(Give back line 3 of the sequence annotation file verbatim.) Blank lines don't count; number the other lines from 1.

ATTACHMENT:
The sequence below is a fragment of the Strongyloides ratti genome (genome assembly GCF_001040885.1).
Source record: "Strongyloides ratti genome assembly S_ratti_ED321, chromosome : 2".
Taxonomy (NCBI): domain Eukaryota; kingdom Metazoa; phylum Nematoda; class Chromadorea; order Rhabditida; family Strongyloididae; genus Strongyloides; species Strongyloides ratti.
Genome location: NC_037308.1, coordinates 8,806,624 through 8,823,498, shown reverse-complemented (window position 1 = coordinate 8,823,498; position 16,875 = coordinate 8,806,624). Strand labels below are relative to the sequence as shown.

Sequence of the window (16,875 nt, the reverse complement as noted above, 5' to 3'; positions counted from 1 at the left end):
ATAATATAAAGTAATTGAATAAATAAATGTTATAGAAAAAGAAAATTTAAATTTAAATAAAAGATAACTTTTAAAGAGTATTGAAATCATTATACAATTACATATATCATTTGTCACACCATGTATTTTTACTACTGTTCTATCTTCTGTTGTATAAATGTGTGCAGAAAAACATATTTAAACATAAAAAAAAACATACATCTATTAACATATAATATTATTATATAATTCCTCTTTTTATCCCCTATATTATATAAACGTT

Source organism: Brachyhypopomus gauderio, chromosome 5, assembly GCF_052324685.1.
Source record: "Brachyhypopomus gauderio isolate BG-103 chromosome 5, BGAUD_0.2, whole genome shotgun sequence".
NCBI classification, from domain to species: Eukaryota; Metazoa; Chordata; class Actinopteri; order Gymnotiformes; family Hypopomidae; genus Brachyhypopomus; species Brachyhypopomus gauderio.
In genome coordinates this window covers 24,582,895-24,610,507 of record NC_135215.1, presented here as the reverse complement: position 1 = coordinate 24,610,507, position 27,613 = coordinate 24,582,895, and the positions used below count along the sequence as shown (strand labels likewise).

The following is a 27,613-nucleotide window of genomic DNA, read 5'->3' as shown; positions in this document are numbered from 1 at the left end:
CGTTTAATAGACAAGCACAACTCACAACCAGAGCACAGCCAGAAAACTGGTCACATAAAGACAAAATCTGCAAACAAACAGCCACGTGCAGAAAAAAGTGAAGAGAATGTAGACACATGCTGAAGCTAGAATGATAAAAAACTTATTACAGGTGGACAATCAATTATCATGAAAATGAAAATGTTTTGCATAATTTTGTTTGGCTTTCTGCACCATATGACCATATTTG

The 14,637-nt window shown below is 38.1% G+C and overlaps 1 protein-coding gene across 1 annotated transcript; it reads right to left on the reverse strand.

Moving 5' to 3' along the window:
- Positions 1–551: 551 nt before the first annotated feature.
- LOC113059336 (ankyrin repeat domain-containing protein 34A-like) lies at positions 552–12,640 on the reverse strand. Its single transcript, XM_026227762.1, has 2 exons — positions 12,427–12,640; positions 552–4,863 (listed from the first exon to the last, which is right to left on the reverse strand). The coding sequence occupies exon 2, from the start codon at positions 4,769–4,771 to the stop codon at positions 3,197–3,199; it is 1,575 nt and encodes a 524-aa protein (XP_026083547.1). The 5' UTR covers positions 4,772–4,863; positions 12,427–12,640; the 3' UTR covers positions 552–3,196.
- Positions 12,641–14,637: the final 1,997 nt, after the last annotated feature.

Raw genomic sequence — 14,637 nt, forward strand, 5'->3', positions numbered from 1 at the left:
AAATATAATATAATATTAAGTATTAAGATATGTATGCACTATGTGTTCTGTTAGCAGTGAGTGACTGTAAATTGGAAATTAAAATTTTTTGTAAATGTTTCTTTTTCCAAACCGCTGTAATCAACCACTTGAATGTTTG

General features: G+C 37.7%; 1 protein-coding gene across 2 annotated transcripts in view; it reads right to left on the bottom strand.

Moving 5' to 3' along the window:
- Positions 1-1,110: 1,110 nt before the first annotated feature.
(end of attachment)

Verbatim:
Taxonomy (NCBI): domain Eukaryota; kingdom Metazoa; phylum Nematoda; class Chromadorea; order Rhabditida; family Strongyloididae; genus Strongyloides; species Strongyloides ratti.